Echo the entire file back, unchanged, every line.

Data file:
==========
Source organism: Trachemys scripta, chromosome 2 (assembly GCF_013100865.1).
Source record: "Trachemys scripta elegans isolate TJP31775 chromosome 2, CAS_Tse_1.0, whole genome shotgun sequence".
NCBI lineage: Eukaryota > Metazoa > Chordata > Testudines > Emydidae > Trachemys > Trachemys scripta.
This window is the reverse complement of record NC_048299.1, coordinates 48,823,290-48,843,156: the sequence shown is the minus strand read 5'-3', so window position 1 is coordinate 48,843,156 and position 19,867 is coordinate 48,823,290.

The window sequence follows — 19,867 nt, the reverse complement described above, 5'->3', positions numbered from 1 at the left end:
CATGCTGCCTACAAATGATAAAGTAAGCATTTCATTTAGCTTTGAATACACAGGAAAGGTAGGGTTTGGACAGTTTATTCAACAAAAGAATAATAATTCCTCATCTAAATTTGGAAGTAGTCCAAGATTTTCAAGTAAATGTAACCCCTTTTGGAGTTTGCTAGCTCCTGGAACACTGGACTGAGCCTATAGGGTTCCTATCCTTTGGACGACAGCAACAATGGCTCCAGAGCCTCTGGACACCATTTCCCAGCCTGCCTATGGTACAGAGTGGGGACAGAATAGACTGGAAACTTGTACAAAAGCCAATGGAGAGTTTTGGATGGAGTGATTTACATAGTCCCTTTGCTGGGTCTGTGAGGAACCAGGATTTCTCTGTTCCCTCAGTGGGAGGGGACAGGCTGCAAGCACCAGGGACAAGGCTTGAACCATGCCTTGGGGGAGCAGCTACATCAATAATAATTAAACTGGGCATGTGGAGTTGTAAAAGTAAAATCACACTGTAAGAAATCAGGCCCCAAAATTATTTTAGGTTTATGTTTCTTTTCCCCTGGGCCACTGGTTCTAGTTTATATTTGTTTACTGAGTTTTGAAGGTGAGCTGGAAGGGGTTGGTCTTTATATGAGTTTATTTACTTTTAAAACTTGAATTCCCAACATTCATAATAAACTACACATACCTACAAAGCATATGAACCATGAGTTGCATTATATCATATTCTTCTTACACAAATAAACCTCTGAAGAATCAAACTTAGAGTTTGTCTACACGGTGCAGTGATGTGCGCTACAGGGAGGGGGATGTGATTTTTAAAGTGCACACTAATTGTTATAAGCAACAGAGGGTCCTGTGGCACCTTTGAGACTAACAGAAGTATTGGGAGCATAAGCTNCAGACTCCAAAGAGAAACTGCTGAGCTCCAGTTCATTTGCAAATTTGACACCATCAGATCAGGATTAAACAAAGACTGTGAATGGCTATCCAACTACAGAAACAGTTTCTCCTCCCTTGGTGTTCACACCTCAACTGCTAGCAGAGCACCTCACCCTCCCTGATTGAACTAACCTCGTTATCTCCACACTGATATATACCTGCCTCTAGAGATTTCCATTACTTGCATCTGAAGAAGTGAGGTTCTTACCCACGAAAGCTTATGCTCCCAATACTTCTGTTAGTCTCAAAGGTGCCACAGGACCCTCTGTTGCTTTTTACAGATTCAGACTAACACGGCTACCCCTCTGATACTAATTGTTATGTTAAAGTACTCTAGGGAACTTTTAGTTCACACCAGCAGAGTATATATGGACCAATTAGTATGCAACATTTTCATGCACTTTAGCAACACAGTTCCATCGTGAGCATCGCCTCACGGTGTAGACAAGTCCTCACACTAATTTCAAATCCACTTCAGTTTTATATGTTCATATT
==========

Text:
Source organism: Trachemys scripta, chromosome 2 (assembly GCF_013100865.1).
Source record: "Trachemys scripta elegans isolate TJP31775 chromosome 2, CAS_Tse_1.0, whole genome shotgun sequence".
NCBI lineage: Eukaryota > Metazoa > Chordata > Testudines > Emydidae > Trachemys > Trachemys scripta.
This window is the reverse complement of record NC_048299.1, coordinates 48,823,290-48,843,156: the sequence shown is the minus strand read 5'-3', so window position 1 is coordinate 48,843,156 and position 19,867 is coordinate 48,823,290.

The window sequence follows — 19,867 nt, the reverse complement described above, 5'->3', positions numbered from 1 at the left end:
CATGCTGCCTACAAATGATAAAGTAAGCATTTCATTTAGCTTTGAATACACAGGAAAGGTAGGGTTTGGACAGTTTATTCAACAAAAGAATAATAATTCCTCATCTAAATTTGGAAGTAGTCCAAGATTTTCAAGTAAATGTAACCCCTTTTGGAGTTTGCTAGCTCCTGGAACACTGGACTGAGCCTATAGGGTTCCTATCCTTTGGACGACAGCAACAATGGCTCCAGAGCCTCTGGACACCATTTCCCAGCCTGCCTATGGTACAGAGTGGGGACAGAATAGACTGGAAACTTGTACAAAAGCCAATGGAGAGTTTTGGATGGAGTGATTTACATAGTCCCTTTGCTGGGTCTGTGAGGAACCAGGATTTCTCTGTTCCCTCAGTGGGAGGGGACAGGCTGCAAGCACCAGGGACAAGGCTTGAACCATGCCTTGGGGGAGCAGCTACATCAATAATAATTAAACTGGGCATGTGGAGTTGTAAAAGTAAAATCACACTGTAAGAAATCAGGCCCCAAAATTATTTTAGGTTTATGTTTCTTTTCCCCTGGGCCACTGGTTCTAGTTTATATTTGTTTACTGAGTTTTGAAGGTGAGCTGGAAGGGGTTGGTCTTTATATGAGTTTATTTACTTTTAAAACTTGAATTCCCAACATTCATAATAAACTACACATACCTACAAAGCATATGAACCATGAGTTGCATTATATCATATTCTTCTTACACAAATAAACCTCTGAAGAATCAAACTTAGAGTTTGTCTACACGGTGCAGTGATGTGCGCTACAGGGAGGGGGATGTGATTTTTAAAGTGCACACTAATTGTTATAAGCAACAGAGGGTCCTGTGGCACCTTTGAGACTAACAGAAGTATTGGGAGCATAAGCTNCAGACTCCAAAGAGAAACTGCTGAGCTCCAGTTCATTTGCAAATTTGACACCATCAGATCAGGATTAAACAAAGACTGTGAATGGCTATCCAACTACAGAAACAGTTTCTCCTCCCTTGGTGTTCACACCTCAACTGCTAGCAGAGCACCTCACCCTCCCTGATTGAACTAACCTCGTTATCTCCACACTGATATATACCTGCCTCTAGAGATTTCCATTACTTGCATCTGAAGAAGTGAGGTTCTTACCCACGAAAGCTTATGCTCCCAATACTTCTGTTAGTCTCAAAGGTGCCACAGGACCCTCTGTTGCTTTTTACAGATTCAGACTAACACGGCTACCCCTCTGATACTAATTGTTATGTTAAAGTACTCTAGGGAACTTTTAGTTCACACCAGCAGAGTATATATGGACCAATTAGTATGCAACATTTTCATGCACTTTAGCAACACAGTTCCATCGTGAGCATCGCCTCACGGTGTAGACAAGTCCTCACACTAATTTCAAATCCACTTCAGTTTTATATGTTCATATT